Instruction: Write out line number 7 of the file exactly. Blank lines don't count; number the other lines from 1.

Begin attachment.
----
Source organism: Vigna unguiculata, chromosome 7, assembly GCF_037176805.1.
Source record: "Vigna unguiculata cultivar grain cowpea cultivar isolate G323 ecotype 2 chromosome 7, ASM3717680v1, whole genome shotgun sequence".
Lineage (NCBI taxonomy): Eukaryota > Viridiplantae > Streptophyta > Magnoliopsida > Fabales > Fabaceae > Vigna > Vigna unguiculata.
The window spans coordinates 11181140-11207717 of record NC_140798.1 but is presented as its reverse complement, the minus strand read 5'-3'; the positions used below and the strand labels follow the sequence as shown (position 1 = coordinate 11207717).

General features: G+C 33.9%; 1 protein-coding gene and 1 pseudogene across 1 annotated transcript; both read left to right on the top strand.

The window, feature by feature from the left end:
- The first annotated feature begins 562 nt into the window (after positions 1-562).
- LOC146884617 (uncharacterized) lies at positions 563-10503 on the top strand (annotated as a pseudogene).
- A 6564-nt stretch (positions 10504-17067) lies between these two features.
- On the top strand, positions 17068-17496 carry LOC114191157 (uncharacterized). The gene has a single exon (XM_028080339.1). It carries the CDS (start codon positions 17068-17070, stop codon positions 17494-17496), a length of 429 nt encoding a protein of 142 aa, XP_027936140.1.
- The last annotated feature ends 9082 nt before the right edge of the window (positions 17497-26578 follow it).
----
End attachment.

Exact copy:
- The first annotated feature begins 562 nt into the window (after positions 1-562).